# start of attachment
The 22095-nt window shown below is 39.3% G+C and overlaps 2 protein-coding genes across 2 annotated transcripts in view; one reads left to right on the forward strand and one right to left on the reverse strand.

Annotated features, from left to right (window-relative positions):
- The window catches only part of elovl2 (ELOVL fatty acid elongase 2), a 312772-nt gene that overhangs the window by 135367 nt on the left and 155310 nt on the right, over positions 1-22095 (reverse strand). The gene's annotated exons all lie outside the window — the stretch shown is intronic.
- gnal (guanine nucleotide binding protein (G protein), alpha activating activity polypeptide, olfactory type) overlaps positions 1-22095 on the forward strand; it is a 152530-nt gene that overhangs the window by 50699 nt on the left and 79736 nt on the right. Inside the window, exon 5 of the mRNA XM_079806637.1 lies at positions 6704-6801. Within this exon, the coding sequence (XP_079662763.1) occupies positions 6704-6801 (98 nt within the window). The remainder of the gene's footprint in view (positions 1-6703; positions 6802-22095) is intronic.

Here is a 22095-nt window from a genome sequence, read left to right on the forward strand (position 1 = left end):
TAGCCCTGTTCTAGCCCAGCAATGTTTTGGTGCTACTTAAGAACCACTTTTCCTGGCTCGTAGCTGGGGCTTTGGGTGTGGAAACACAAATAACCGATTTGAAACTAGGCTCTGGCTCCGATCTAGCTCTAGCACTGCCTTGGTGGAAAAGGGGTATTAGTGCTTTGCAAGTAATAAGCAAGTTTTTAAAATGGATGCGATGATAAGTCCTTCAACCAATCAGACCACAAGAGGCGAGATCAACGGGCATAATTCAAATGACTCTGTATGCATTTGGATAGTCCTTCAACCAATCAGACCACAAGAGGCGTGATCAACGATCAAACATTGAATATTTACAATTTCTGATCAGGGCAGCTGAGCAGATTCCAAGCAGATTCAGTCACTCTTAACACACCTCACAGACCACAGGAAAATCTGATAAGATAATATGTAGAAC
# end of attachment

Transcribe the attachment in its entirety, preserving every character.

The 22095-nt window shown below is 39.3% G+C and overlaps 2 protein-coding genes across 2 annotated transcripts in view; one reads left to right on the forward strand and one right to left on the reverse strand.

Annotated features, from left to right (window-relative positions):
- The window catches only part of elovl2 (ELOVL fatty acid elongase 2), a 312772-nt gene that overhangs the window by 135367 nt on the left and 155310 nt on the right, over positions 1-22095 (reverse strand). The gene's annotated exons all lie outside the window — the stretch shown is intronic.
- gnal (guanine nucleotide binding protein (G protein), alpha activating activity polypeptide, olfactory type) overlaps positions 1-22095 on the forward strand; it is a 152530-nt gene that overhangs the window by 50699 nt on the left and 79736 nt on the right. Inside the window, exon 5 of the mRNA XM_079806637.1 lies at positions 6704-6801. Within this exon, the coding sequence (XP_079662763.1) occupies positions 6704-6801 (98 nt within the window). The remainder of the gene's footprint in view (positions 1-6703; positions 6802-22095) is intronic.

Here is a 22095-nt window from a genome sequence, read left to right on the forward strand (position 1 = left end):
TAGCCCTGTTCTAGCCCAGCAATGTTTTGGTGCTACTTAAGAACCACTTTTCCTGGCTCGTAGCTGGGGCTTTGGGTGTGGAAACACAAATAACCGATTTGAAACTAGGCTCTGGCTCCGATCTAGCTCTAGCACTGCCTTGGTGGAAAAGGGGTATTAGTGCTTTGCAAGTAATAAGCAAGTTTTTAAAATGGATGCGATGATAAGTCCTTCAACCAATCAGACCACAAGAGGCGAGATCAACGGGCATAATTCAAATGACTCTGTATGCATTTGGATAGTCCTTCAACCAATCAGACCACAAGAGGCGTGATCAACGATCAAACATTGAATATTTACAATTTCTGATCAGGGCAGCTGAGCAGATTCCAAGCAGATTCAGTCACTCTTAACACACCTCACAGACCACAGGAAAATCTGATAAGATAATATGTAGAAC